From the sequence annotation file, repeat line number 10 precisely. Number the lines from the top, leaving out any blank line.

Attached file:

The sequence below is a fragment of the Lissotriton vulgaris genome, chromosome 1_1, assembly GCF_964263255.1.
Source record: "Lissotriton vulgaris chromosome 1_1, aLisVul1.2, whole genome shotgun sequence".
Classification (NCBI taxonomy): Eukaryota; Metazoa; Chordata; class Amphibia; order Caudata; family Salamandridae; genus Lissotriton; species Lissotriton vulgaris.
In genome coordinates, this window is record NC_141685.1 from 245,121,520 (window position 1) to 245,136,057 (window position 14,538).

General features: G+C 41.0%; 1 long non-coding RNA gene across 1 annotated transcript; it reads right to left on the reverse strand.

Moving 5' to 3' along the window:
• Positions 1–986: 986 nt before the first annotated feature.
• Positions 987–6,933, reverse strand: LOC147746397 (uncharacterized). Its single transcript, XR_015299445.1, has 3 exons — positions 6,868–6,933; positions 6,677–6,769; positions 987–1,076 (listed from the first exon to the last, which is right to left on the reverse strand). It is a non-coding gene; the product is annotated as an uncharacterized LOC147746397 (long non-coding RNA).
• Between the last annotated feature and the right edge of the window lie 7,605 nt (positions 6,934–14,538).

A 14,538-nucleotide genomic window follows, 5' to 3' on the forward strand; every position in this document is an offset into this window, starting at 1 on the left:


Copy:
A 14,538-nucleotide genomic window follows, 5' to 3' on the forward strand; every position in this document is an offset into this window, starting at 1 on the left: